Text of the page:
Morgan, can you tell us why you chose a career as an Interim Manager?
“After more than 20 years in line manager roles, I wanted to try something different. I have always enjoyed driving concrete assignments and projects with clear projects, preferably involving complex changes. It was time to share my knowledge and lead teams in turbulent times. Identifying patterns in chaotic situations has always been my strength, and I always work based on the customer’s values, whether it’s about cutting costs or driving business-critical projects; the important thing is to generate value. I have engaged Interim Managers myself and have seen that they have fun!”
You have a broad background in the forest industry, food-, and service sectors; can you share some of your experiences?
“I started my career at SCA, where I was Product Group Manager for FMCG in Norway, Sweden, and Finland. After some time in sales and marketing, I joined CandyKing in 1998 as CEO during a period of strong growth. After 10 years, we sold the company to a Private Equity firm, and I left the company; it was the right time for something new. My next role was as COO for Selecta, selling coffee machines and vending machines, in, for example, the subway.
When a new CEO came in, I took on the role of VP of Sales & Marketing Nordics & Baltics. When I decided to become an Interim Manager in 2012, Selecta immediately hired me while they were looking for my successor.
Through my own network, I got my next assignment at Fazer Food Service as Commercial Director. On the same day as I started, a new CEO also began, and I helped him set up structures and bring order to the organization. I later took on the role permanently, but when it became too much administration, I wanted to return to interim assignments and directly got the assignment from Fazer to lead the sales of the company to Compass Group. The focus was on creating a structure complying with European legislation. I then stayed within the company as interim Growth & Retention Director, working on how to build and grow the market, including coaching the management team, restructuring the sales organization, and recruiting my successor.”
You have just completed a role as Interim Operations Manager for the food services in the public sector at Sodexo; what was your assignment?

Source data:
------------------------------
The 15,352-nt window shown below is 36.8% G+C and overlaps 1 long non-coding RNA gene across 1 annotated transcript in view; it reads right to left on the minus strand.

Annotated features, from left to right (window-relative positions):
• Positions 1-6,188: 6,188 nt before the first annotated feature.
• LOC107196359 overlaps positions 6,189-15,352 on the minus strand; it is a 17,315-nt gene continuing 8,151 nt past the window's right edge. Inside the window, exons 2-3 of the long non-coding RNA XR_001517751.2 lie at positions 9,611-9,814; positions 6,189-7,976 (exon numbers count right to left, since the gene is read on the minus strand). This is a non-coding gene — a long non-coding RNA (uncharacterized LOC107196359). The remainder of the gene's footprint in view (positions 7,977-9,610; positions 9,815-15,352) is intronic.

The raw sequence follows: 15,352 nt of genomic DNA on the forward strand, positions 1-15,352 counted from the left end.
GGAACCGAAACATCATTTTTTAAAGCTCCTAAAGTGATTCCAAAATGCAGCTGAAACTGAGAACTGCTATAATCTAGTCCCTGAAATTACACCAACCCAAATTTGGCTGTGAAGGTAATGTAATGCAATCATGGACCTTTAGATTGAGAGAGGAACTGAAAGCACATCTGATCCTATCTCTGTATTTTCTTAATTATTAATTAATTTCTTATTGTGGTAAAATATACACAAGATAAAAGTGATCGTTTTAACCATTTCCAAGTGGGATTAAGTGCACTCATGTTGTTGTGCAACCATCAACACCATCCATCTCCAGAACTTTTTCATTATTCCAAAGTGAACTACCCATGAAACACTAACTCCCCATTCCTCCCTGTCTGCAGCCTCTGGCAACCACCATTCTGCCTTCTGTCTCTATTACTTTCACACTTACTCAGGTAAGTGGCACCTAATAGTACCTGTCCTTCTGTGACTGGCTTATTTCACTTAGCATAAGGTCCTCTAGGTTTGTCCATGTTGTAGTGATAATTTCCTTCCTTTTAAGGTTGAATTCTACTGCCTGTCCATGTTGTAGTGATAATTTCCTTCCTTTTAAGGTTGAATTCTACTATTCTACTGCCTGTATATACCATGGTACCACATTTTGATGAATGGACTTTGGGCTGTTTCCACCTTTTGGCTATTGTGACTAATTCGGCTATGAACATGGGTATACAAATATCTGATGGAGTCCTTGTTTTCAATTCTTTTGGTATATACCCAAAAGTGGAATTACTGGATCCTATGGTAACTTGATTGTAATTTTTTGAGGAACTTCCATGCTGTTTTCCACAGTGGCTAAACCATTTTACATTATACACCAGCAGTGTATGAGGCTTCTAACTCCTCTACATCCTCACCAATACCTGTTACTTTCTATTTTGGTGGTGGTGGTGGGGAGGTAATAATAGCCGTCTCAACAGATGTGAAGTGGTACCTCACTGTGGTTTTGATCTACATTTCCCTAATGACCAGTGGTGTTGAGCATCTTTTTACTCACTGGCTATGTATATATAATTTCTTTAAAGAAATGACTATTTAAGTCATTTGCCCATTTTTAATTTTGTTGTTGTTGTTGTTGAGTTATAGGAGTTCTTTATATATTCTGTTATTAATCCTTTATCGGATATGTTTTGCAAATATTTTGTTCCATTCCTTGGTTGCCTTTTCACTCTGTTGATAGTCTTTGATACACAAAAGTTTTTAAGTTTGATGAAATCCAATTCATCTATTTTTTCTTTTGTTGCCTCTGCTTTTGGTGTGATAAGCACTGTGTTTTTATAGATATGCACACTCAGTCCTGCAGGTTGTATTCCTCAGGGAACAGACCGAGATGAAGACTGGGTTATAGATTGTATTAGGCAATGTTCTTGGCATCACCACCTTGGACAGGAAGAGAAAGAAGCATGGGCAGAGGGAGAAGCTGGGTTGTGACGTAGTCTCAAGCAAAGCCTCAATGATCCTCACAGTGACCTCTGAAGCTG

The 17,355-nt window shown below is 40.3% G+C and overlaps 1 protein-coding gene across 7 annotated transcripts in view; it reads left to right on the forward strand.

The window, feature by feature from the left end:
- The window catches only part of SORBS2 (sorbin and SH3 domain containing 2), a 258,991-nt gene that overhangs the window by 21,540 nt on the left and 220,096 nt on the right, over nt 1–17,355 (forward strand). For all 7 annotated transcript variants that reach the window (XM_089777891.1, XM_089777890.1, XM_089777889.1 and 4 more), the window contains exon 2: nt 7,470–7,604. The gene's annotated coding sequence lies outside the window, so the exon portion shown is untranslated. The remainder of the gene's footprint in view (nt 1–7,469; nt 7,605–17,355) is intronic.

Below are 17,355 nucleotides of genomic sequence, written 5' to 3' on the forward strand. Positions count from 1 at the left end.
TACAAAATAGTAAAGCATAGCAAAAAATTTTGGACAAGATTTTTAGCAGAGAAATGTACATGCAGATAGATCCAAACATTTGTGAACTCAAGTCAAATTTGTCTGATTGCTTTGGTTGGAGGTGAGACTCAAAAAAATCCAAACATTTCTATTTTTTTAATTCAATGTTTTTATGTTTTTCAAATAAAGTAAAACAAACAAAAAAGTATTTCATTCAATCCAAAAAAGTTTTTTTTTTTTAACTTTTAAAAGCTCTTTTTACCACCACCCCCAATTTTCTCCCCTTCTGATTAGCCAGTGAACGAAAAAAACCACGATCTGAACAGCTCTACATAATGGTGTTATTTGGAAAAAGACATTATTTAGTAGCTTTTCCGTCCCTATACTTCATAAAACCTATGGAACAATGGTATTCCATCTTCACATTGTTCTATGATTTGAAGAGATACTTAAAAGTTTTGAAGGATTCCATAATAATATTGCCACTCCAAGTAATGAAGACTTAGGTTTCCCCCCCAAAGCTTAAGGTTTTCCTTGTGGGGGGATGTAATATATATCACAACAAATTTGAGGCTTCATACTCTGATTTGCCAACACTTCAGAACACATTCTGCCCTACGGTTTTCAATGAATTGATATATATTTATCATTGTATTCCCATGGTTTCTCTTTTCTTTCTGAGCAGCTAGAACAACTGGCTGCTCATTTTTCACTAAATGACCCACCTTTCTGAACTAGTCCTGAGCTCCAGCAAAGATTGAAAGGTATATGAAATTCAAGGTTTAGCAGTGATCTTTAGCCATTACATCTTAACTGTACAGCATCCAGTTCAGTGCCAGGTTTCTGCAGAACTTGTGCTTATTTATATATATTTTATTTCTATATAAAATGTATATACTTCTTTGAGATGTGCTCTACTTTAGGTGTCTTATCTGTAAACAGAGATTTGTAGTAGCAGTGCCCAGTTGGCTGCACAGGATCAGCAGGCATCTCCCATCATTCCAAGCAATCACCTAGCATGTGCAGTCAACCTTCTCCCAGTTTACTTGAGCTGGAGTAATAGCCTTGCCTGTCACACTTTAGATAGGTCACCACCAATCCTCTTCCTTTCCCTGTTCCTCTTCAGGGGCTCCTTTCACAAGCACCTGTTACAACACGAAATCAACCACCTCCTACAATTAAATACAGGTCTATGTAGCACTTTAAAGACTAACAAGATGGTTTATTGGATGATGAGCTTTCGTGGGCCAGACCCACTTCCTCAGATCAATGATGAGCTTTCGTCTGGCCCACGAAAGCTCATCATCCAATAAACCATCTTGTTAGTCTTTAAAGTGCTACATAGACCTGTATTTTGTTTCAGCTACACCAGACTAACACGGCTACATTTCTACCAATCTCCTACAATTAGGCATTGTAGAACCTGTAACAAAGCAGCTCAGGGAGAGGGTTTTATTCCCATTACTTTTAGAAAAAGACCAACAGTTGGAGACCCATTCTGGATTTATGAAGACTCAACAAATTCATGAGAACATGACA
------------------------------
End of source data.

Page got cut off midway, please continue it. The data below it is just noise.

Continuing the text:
“The business area targets schools, preschools, and elderly care with 450 employees and half a billion in turnover. Sodexo had issues with a contract where they were losing a lot of money, and it was a complex challenge to get it in order. There were also relatively new managers in the business area who needed support, and I worked a lot on stabilizing the team and creating calm.”
Can you tell us what is most important when entering a company as an Interim Manager?
“Change leadership is absolutely crucial; you must be honest, dare to be open about what is not working, and be neutral towards opinions and internal politics. You should be close to the organization, support and explain why the change is happening and each person’s importance in it. Setting clear priorities and creating a ‘we’ is important.
It’s fun to be an interim, and I believe that my passion is contagious and that the team feels that it’s exciting when good things happen, and you are successful. I am very committed to my assignments and teams, and it is always a small grieving process to leave. You do the job for real, are engaged, and work close to the team. You give your full commitment!”
You have engaged Interim Managers yourself; what is the advantage for a company to use this solution?
“In this way, you get a highly experienced and overqualified person who understands the challenges. It is valuable to get an external perspective and reflection. An Interim Manager quickly gets on track, things happen immediately, and old truths are questioned. Often, the organization knows what needs to be done, but no one has taken action. The organization always has a lot of knowledge but may not have had the strength or energy. With an Interim Manager, you get a catalyst who sees things in a context, sets priorities, and implements what needs to be done.”
What will you do now after having left Sodexo?
“Now I am going skiing in Åre and the Alps! I can highly recommend Sella Ronda in the Italian Dolomites. There are several ski resorts, and you can go around the entire mountain in the same lift system. The food there is fantastic, both typical Bavarian and Italian food, and the prices are reasonable.”